Now that made me sit back quite a bit because, is the choice between dying and having an emergency that you don’t want? Another way to go is to build the emergency response from the grassroots up. If you do it from the grassroots up, then it will be the emergency that we want, not the emergency that Rupert Murdoch might want or some other forces. We have actually got to build this from local area, by local area, by local area. In fact the funny thing we have decided to do with this coming election is to create a community plan for the Darebin local government area, not for the Batman seat, which is the national electorate. But we actually created it for the local government area that happens to match the federal seat. If you then have people spinning that out across local government areas right across the country, that is the level of government most people feel most connected to. It is also the one where you can find areas that are most switched on right now so we can get our early hearings with a really strong message and a really coherent package for change. We can actually give a democratic flavour to this emergency response.
It sounds a bit kooky I know. But as a person reading and writing on climate issues for the last nine years, I know the climate science poses a very real climate emergency threat.
As I write, Greenland is experiencing substantial melting and perhaps ‘starting to slip‘, with a scientific study from March 2012 saying that the threshold for disintegration of the ice sheet is somewhere between 0.8 to 3.2 degrees C. The bad news is we are already at 0.8 degrees C.
Arctic Permafrost is starting to thaw leading to methane and CO2 emissions, a major climate feedback mechanism amplifying even greater global warming.
Scientists are very reluctant to put forward worst-case scenarios or even make reasonable social impact projections from their work for fear of being labelled as alarmist, especially with a very vocal climate denial crowd who actively seek to discredit climate science and scientists. It can be a toxic environment to work in and make recommendations to policy advisers.
I went to one high profile conference in 2011 in Melbourne – 4 Degrees or More? Climate Change: The Critical Decade – and witnessed some of this reticence first hand from climate scientists. Off the record, some are prepared to discuss the social implications.
The World Bank report in 2012 prepared by the Potsdam Institute for Climate Impact Research gave us some real idea of where we are heading with business as usual carbon emissions, a hellish world 4 to 6 degrees C warmer by the end of the century. The impacts on life, agriculture and human society will be huge with the very existence of civilisation as we know it being severely challenged. The world presently has 7 billion people, but a four degree or warmer world is likely to have a much reduced long term carrying capacity.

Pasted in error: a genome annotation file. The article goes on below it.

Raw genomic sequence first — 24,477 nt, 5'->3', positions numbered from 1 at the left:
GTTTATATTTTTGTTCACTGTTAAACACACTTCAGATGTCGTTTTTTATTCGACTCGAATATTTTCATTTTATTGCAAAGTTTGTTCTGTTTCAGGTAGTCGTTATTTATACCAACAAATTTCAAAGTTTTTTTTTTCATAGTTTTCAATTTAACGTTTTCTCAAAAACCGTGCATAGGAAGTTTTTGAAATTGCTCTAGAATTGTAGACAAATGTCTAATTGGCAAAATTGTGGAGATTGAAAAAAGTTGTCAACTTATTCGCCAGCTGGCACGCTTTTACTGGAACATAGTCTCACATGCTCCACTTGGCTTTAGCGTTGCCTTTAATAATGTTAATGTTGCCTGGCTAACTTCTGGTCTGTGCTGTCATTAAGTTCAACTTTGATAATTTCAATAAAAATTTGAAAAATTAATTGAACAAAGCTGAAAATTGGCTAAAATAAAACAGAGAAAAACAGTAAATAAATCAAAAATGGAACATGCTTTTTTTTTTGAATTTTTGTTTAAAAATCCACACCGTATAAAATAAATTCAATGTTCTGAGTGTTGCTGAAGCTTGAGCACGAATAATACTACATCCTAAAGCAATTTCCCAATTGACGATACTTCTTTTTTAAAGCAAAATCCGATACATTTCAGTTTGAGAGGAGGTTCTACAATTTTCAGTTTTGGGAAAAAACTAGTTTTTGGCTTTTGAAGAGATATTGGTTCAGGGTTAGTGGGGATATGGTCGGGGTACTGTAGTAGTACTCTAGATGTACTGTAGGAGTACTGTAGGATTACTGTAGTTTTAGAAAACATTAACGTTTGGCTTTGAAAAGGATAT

So our current economic and carbon emissions trajectory may condemn billions people to perish, many through famine and starvation, and violent conflict. Scientists rarely raise this social implication in public out of fear of being accused as alarmist, and certainly no mainsteam politician dares to outline this future. Yet it is very plausible if you look at the impact of carbon emissions on extreme weather and changing climate, the climate impacts on agriculture and food security, the impact of rising seas on coastal areas, the rate of economic growth and use of resources, and the global population trends.
The Save the Planet Party want to communicate this to a much wider audience and are using the election campaign to publicise their single issue which they think is far more important than any other. Will they be effective? The percentage of the vote for their candidates is likely to be quite low, but their preferences may be critical in Corangamite and Melbourne. Success for these people is not measured by winning or losing the election. Success is being able to communicate their message to a wider audience.
They are extremely passionate and optimistic people, and deadly serious in attempting to communicate their Save the Planet policies. Perhaps a party to watch for in future elections as extreme weather events grow more intense and frequent. Climate change as a political issue is going to be with us for a long time.
On a lighter note, Dean O’Callaghan, ‘Deano’ for short, is the idiosyncratic small-business dynamo of this new political party. At the launch he said in a very affable style, “I’m Deano. I’m very approachable. Come and talk to me and we’ll see what we can do. I promise you we are going to have so much fun saving the planet as ever been. We are the Sex Party but with better beverages.”
That non-alcoholic glass of “Magic Tea” that I purchased on tap from the bar, brewed by Deano, wasn’t half bad.